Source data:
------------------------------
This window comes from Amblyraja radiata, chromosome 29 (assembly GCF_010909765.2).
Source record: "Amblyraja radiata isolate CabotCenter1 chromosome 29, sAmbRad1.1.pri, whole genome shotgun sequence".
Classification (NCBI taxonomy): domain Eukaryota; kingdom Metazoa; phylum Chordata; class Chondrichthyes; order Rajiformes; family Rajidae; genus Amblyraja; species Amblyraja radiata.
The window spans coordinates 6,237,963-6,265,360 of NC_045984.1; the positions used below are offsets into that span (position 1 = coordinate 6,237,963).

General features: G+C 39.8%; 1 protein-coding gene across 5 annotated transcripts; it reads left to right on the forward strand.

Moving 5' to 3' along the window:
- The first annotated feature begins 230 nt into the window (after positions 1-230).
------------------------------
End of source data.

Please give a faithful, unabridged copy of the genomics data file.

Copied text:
This window comes from Amblyraja radiata, chromosome 29 (assembly GCF_010909765.2).
Source record: "Amblyraja radiata isolate CabotCenter1 chromosome 29, sAmbRad1.1.pri, whole genome shotgun sequence".
Classification (NCBI taxonomy): domain Eukaryota; kingdom Metazoa; phylum Chordata; class Chondrichthyes; order Rajiformes; family Rajidae; genus Amblyraja; species Amblyraja radiata.
The window spans coordinates 6,237,963-6,265,360 of NC_045984.1; the positions used below are offsets into that span (position 1 = coordinate 6,237,963).

General features: G+C 39.8%; 1 protein-coding gene across 5 annotated transcripts; it reads left to right on the forward strand.

Moving 5' to 3' along the window:
- The first annotated feature begins 230 nt into the window (after positions 1-230).